Jane Austen’s Dashes

(full image in post) Here is an infographic of a project I am still actively working on. I began this project in the spring of 2017 and hope to complete it this semester. I’m closely studying Jane Austen’s dashes in her unpublished works, and hope to show how Austen’s dash usage increased over her lifetime and ask, what does editing them out in her published works take away?

I began by hand-counting her dashes in the 2008 Cambridge Editions of Juvenilia and Later Manuscripts. To avoid error, each dash printed was slashed with pencil and a running tally was updated per page[1]. Each specific use of the dash, including dash-hybrids, was put into an Excel spreadsheet, and then interpreted and shown in graphs. For each work, I included the word count, total amount of dashes and dash ratio, and total number of dash-hybrids and dash-hybrid ratio, in my research and then organized that data in chronological order. To compare the dashes Austen used in works of all word counts, I calculated the average dash ratios by dividing the number of dashes used by the word count, then multiplying by 100 to get an easily comparable number[2]. These results were then compared to dash trends of the eighteenth century and to the amount of dashes in Austen’s published works.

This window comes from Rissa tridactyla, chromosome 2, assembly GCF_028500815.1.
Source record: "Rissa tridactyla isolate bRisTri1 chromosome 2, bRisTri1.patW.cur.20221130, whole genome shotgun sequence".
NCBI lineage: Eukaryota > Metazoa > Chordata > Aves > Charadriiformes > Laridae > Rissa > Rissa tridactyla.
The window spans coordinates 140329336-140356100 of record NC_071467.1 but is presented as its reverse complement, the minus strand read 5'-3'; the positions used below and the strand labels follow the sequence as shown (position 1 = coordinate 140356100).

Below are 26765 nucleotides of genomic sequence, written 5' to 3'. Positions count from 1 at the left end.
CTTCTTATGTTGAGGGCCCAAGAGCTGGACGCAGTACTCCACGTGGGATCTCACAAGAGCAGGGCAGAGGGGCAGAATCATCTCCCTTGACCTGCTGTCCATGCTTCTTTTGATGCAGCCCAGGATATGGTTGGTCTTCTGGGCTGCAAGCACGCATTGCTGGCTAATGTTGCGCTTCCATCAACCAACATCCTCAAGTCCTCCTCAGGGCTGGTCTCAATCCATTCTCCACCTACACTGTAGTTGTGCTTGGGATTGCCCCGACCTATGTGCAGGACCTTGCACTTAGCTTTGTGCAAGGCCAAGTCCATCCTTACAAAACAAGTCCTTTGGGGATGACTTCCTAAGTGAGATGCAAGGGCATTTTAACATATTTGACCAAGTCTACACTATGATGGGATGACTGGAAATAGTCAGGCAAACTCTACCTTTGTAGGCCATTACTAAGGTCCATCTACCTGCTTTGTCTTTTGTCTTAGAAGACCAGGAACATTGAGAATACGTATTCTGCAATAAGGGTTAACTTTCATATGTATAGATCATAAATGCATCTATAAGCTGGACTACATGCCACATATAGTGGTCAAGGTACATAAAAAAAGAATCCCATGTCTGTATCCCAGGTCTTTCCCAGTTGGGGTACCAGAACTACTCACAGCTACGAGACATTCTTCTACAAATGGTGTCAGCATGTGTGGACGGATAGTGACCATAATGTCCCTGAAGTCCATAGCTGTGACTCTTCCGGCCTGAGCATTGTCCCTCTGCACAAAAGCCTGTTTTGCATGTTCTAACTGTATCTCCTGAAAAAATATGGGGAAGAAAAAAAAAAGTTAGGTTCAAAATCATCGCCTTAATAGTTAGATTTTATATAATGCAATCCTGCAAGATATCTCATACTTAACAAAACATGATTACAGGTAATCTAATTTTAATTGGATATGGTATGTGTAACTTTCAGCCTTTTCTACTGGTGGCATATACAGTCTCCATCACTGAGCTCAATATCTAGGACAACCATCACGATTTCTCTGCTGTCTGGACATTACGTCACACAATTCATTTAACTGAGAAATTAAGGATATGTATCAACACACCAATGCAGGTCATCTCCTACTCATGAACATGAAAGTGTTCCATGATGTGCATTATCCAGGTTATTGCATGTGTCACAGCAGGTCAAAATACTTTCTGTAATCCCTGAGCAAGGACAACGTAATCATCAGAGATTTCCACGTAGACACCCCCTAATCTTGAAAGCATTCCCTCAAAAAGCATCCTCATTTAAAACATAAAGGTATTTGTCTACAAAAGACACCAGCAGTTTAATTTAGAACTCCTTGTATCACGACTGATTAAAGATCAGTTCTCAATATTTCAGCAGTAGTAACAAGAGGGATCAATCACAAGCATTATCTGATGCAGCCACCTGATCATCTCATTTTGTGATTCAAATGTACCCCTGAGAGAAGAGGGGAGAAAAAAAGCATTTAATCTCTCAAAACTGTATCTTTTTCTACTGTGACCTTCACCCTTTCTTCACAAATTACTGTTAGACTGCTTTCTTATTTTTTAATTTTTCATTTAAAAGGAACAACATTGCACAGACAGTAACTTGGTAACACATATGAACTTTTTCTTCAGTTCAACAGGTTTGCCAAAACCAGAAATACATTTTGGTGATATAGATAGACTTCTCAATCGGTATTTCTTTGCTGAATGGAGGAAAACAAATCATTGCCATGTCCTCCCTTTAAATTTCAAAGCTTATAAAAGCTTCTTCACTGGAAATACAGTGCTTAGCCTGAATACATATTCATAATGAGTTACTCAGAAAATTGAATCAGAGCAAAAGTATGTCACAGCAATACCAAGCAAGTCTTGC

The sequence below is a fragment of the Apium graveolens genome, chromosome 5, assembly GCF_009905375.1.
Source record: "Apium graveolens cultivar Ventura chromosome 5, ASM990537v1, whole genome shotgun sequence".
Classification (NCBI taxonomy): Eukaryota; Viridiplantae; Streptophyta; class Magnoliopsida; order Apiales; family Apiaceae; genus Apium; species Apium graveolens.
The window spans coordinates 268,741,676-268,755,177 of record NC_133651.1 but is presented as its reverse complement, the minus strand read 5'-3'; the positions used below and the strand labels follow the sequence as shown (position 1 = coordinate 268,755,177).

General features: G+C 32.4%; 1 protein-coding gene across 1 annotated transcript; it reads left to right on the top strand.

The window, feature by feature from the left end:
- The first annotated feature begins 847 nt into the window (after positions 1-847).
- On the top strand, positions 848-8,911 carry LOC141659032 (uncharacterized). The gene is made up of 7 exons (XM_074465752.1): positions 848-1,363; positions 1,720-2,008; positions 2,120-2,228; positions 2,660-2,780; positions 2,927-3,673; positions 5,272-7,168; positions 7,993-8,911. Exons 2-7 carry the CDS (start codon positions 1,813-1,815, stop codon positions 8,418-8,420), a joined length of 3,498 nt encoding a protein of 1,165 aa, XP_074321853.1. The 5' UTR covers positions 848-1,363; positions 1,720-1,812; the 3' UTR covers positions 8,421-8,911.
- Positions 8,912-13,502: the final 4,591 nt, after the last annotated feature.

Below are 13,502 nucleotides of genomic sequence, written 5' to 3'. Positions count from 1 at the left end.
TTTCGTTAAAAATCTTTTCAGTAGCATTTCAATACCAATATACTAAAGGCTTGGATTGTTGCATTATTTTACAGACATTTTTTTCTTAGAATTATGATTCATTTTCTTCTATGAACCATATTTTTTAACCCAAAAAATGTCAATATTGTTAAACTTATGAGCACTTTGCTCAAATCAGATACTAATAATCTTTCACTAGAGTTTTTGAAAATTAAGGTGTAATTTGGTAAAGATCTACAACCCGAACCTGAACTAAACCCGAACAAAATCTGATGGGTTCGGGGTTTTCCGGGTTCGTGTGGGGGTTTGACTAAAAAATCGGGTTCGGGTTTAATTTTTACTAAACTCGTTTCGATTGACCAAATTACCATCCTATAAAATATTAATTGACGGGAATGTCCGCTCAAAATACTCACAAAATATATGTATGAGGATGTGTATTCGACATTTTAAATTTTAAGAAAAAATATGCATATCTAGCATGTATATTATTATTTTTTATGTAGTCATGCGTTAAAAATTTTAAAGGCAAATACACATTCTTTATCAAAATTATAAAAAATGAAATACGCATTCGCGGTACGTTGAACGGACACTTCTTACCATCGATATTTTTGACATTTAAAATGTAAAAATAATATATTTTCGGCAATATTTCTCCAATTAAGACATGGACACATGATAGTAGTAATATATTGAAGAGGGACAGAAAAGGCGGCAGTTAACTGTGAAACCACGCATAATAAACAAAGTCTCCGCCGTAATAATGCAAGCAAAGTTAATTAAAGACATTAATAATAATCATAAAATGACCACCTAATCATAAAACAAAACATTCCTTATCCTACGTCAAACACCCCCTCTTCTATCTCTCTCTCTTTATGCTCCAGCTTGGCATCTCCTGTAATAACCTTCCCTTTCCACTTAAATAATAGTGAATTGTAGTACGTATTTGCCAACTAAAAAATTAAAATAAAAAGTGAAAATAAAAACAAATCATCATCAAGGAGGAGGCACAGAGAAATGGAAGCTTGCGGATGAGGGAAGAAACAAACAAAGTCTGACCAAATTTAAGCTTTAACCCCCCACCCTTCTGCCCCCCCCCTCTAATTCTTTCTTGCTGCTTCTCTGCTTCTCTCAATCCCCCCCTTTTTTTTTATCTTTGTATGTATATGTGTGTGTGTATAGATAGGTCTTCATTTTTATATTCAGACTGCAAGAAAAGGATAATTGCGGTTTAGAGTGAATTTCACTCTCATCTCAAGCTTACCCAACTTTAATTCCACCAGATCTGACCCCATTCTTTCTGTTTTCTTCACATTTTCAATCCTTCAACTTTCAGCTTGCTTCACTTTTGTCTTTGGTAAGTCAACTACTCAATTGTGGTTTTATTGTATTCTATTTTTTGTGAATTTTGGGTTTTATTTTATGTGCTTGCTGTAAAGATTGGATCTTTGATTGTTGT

[1] The only exception to this, is the final and original transcript of Persuasion, which is accessible online via the British Library.

[2] I estimated some of the word counts of the Juvenilia pieces because there is not an online source to get the exact count. Using the numbers from the pieces of which I knew the exact length, I found the average word count of a page in Juvenilia to be around 312 words, which I then multiplied by the page lengths of the unknown works to get a close estimation.



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